Latah County voters received their first glance — albeit virtual — at the District 2 county commissioner candidates Wednesday.

Incumbent Tom Lamar, D-Moscow, and challenger Gabriel Rench, R-Moscow, often differed on topics like property taxes at a virtual candidate forum hosted by the Moscow Chamber of Commerce. The forum was streamed via Facebook Live, and the candidates sat socially-distanced at the Best Western Plus University Inn in Moscow.

Rench, a political television show host and public relations consultant, disagreed with how property taxes are structured, the authority of government leaders to shut down businesses during a pandemic and said climate change is “cyclical and not man-driven.”

Rench said the structure of property taxes is unhealthy, noting homeowners who fail to pay taxes on their property, which they supposedly own, can have their homes taken from them.

“That’s not really true home ownership,” Rench said.

He said the government should collect taxes but he does not like the fact taxes are tied to people’s property.

Rench admitted that restructuring the property tax system is a long-term state legislative issue.

Rench, who said he is running to lower taxes, noted Latah County commissioners voted to increase property taxes each of the past four years. The fiscal 2021 budget, which starts Oct. 1, calls for no property tax increase except for new construction value.

Lamar, who has served six years as commissioner and is executive director of the Palouse-Clearwater Environmental Institute, said he and his fellow commissioners have a history of being fiscally conservative and managing budgets.

He said property values in the county regularly increase, which drives up taxes.

The commissioner candidates were asked how Latah County can work with the state to obtain more funding for the county.

Lamar said it would be more helpful to have the state improve the property tax situation for residents than the county obtaining funding from the state.

He said he would like the state to improve the eligibility levels for the property tax reduction, or circuit breaker, program. The program reduces property taxes for qualified applicants.

He also called on the state to index the homeowner’s exemption and better fund schools as the state is constitutionally mandated, which would take a great deal of pressure off taxpayers, Lamar said.

Rench said increased taxation leads to a decline in people’s liberties.

He said he would like to see counties and cities keep more of their money and send a smaller percentage to the state.

“I think we’ve kind of created a governmental entangled mess between state and local municipalities and local counties that I think kind of needs to be sorted out,” Rench said.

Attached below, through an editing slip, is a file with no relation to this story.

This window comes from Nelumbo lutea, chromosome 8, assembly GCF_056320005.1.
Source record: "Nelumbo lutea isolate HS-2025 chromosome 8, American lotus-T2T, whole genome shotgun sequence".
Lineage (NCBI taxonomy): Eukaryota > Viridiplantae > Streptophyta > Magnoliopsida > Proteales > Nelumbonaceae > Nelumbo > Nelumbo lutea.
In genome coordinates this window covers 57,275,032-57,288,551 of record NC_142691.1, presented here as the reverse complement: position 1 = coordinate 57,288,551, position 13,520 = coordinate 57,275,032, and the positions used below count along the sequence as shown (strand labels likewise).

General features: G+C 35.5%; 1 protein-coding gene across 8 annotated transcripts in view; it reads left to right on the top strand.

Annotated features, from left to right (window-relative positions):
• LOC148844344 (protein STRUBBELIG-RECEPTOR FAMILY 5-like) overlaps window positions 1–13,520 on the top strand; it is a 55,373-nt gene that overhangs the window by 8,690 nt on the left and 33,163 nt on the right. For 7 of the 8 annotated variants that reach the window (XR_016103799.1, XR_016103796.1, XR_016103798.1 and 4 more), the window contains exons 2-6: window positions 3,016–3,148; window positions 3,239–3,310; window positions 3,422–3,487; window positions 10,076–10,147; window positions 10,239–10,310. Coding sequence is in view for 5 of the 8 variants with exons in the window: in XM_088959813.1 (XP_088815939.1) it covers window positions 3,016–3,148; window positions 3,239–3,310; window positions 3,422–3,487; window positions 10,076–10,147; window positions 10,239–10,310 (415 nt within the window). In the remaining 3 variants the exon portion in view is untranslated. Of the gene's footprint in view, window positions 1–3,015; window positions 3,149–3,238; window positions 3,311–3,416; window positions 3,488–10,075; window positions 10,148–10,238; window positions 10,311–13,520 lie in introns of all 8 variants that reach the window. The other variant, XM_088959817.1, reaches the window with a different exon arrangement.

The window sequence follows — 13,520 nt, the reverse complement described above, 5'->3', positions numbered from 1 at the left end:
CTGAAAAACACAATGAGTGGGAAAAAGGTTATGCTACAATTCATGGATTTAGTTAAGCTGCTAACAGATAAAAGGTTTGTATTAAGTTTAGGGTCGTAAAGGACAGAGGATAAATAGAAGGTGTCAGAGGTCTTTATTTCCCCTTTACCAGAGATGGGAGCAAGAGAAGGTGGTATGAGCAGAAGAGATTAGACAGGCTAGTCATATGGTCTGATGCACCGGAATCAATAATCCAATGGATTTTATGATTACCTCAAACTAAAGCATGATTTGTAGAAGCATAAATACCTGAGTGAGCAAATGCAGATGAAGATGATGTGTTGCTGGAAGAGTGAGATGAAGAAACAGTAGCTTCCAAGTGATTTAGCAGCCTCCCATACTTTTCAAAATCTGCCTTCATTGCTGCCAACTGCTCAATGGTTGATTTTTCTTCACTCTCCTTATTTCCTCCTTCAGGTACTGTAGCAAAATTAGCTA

“When we look to the state for more funding, all we’re doing is looking for more strains, more regulation and actually increases costs over time,” he added.

Rench called the government’s response to COVID-19 a failure because of the business shutdowns. He said the government does not have the constitutional authority to shutter businesses.

He said government officials need to get out of the way and let businesses make their own decisions to protect the health of their clients, employees and communities.

“That’s kind of what it means to be conservative and what it has been for a long time, and we’ve kind of fooled those definitions,” Rench said. “So I’d like to get back to principle conservative leadership and decisions in how we approach these issues.”

Latah County District 1 Commissioner Kathie LaFortune, D-Moscow, Sheriff Richie Skiles, R-Potlatch, and Prosecuting Attorney Bill Thompson, D-Moscow — all of whom are running unopposed — participated in the candidate forum.

LaFortune and Skiles are seeking second terms and Thompson has served as county prosecutor for 28 years.

Prior to the candidates’ remarks, Latah County Clerk/Auditor/Recorder Henrianne Westberg addressed concerns some residents have about voting by mail by saying she does not foresee any mail voting issues.

Westberg encourages residents to request an absentee ballot and vote by mail this fall to help prevent the spread of COVID-19. She said there have been no problems over the years involving the county sending ballots to voters and voters returning marked ballots.

“It’s all worked just fine,” Westberg said.

After each election, she said she looks at the postmark date of each uncounted ballot that arrived too late to see if it was mailed in a timely manner.

“I’ve only found two pieces of mail that have ever reached that level of concern,” Westberg said.

Of the 24,000 registered voters in Latah County, 8,000, or 33 percent, have requested an absentee ballot thus far.

“You might think that sounds really good, but I’d really like to see that number doubled,” Westberg said.

Garrett Cabeza can be reached at (208) 883-4631, or by email to

Recommended for you